After wearing the Dexcom Share for a couple of days and getting used to seeing my own numbers on my phone, I thought, “Okay I’ll start inviting people to follow me and my blood sugar graph using the Dexcom ‘follow’ app on their Apple devices.” I sent an email to a few people and they quickly accepted. A week went by and I realized I was being hyper-vigilant about my numbers; according to the Dexcom Studio software my average dropped 20 points in 7 days! Awesome! Was this because people could stalk my ups and downs? I was actually okay with it. Week two was when I decided to really get serious and invite my mother to join—oh boy.
Here was her take:
Years ago when our daughter was diagnosed at 6 years old, my husband and I managed her diabetes care with 2 shots a day and 4 fingersticks. It was scary and stressful at first, but we quickly learned to follow trends and adjust doses. As she grew older and gradually learned about how she felt when low and high she began to take over her care. As a young adult and now completely managing her own care we have been unaware of her blood sugar numbers and patterns—when we see her she often is showing us her new technology and devices. Recently Anna signed me up to track her blood sugars and I have been following her highs and lows. My first thought was, “This is amazing and I wish I had had this when she was young.” Then the alarms came in the middle of the night and the anxiety I knew then had come back. Should I call and make sure she is treating the low? No, I said to myself—she is receiving the same notification. So now I just need to appreciate this new technology and know it has so many benefits to those who use it! Thank you, Dexcom!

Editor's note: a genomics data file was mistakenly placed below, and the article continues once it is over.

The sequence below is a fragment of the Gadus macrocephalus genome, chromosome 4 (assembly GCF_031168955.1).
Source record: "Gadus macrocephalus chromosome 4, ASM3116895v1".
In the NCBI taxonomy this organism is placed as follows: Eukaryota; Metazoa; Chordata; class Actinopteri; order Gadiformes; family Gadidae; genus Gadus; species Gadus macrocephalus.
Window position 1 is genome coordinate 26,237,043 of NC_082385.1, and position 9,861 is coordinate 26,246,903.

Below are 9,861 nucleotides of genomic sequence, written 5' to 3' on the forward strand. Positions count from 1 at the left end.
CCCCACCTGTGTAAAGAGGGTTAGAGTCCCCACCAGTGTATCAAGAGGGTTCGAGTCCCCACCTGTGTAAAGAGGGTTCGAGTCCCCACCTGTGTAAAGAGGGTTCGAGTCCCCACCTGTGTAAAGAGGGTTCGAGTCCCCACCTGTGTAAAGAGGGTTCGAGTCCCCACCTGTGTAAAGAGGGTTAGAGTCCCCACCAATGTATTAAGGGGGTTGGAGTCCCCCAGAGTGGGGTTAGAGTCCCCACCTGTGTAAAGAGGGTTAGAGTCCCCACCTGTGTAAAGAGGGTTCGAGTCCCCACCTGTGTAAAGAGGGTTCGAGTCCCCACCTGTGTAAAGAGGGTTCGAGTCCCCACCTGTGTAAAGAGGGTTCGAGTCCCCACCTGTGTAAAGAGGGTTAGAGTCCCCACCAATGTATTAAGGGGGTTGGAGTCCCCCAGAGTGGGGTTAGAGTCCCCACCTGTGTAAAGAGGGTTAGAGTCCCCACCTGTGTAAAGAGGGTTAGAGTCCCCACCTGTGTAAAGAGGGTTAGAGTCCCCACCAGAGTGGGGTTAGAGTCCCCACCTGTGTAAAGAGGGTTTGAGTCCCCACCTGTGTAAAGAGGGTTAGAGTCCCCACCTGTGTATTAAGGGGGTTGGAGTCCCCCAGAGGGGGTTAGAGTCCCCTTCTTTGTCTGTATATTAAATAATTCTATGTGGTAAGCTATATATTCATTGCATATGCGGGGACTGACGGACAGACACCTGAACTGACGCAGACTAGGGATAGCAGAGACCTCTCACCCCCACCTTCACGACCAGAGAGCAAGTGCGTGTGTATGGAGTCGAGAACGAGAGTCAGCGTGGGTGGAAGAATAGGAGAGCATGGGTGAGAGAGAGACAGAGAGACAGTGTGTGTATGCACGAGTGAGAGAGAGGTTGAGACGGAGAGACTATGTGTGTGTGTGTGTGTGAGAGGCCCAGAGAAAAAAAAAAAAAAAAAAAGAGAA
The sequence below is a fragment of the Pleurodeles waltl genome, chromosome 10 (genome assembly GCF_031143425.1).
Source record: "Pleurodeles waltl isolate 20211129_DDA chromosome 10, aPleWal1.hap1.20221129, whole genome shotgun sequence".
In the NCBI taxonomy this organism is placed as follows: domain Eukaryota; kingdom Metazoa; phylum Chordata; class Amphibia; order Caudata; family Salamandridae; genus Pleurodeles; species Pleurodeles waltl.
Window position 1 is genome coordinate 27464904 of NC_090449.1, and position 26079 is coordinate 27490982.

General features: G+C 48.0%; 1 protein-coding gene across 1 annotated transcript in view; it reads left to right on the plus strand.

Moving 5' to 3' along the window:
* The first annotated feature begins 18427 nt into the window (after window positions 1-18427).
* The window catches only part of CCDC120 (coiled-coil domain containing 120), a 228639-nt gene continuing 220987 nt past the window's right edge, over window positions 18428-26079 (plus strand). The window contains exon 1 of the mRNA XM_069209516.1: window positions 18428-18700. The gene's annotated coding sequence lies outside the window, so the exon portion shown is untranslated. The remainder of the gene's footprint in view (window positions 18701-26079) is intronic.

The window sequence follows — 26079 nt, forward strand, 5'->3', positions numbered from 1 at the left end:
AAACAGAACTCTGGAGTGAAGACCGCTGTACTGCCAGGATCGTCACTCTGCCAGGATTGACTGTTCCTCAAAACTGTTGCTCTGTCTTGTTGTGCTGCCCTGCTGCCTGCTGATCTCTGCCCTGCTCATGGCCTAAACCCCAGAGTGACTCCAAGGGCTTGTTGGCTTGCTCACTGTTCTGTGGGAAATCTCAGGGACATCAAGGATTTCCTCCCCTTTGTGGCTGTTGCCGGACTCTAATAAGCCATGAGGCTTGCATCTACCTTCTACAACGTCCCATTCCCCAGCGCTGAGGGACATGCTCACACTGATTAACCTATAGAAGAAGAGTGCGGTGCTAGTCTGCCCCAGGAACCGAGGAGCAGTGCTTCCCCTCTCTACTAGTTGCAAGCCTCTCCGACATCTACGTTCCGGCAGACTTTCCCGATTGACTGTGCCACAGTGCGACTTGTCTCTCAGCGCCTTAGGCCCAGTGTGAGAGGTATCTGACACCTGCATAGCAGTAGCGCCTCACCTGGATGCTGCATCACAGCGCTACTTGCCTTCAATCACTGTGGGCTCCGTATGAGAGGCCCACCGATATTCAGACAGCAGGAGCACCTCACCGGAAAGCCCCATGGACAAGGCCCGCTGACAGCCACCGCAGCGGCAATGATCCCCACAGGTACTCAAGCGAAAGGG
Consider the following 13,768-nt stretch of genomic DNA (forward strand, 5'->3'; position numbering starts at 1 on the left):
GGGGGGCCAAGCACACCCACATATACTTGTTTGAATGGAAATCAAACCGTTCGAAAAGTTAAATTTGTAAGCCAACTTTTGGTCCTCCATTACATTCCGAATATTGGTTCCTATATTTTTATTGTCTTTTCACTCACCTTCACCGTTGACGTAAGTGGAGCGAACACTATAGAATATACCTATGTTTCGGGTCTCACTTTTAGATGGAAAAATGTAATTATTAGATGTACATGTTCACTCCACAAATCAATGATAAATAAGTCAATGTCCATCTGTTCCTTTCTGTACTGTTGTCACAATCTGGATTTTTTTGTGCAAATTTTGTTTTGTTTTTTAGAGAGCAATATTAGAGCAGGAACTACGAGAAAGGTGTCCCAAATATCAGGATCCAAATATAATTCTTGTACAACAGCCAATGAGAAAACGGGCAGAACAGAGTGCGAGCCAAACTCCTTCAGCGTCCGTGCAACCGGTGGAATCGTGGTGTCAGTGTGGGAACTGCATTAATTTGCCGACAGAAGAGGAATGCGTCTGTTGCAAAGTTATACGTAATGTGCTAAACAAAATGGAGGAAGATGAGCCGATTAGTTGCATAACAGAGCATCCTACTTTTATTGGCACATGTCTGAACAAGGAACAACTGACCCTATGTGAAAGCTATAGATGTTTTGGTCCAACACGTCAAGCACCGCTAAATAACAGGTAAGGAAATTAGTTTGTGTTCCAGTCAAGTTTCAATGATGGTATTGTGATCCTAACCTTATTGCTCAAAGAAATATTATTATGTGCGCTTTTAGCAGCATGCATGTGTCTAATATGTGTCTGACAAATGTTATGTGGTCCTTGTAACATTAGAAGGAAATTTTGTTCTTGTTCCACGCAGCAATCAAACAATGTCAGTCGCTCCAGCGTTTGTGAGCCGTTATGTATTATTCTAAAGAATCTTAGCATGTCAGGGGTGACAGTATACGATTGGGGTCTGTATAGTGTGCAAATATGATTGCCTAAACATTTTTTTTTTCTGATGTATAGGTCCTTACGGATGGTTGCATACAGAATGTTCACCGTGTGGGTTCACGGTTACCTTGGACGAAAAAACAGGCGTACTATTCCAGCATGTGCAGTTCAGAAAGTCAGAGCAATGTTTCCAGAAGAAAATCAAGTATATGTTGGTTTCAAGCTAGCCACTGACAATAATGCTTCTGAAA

And then there was my husband Andy…or not.
This past month of March has been particularly hard on my husband with his work schedule—Easter Sunday was his first day off since February 21! As an attorney with strict deadlines this spring, I knew he wouldn’t have the time to commit to have a phone go off in the middle of a case. Instead I asked another male friend who also has type 1 to follow me.
I lived in a world with no diabetes buddies. I was diagnosed in the mid ’70s. This was a time when we lived in relative isolation. How glad I am that the times have changed. The diabetes world is a small one. Dexcom Share has made that world even smaller and I mean that it all the best of terms. Following somebody who I consider a dear and important friend has only deepened our relationship. Not only do I follow her, but she follows me. At times, it is fun to compare where we are. At other times, it is a responsibility that I gladly take on to check on her to make sure that she is okay. Through text messages, we problem-solve, commiserate, support, and encourage. I really believe that this device has helped us to be even more proactive in our care and the decisions that we make. I can only hope that she feels similar to me.
My third follower: Michelle Weisenberg, mom of teen son:
Knowing that the teen years are hard enough (I struggled a lot myself), and then add diabetes on to the pile and it becomes a never-ending soap box. I know that moms and dads struggle when it comes to independence and learning to let go of diabetes care, so I thought I’d reach out to a friend who has a teenage son. Here is what she had to say:
I have been following Anna’s Dexcom through Share for two weeks now. At first I thought it would be a fun little experiment, but after a few days I found it became an all-consuming event. The app would alert me any time she went out of range, and I somehow felt compelled to contact her about it every time, even though I knew she was aware it was happening. After a while I turned the alerts off, because I started to get anxious about them.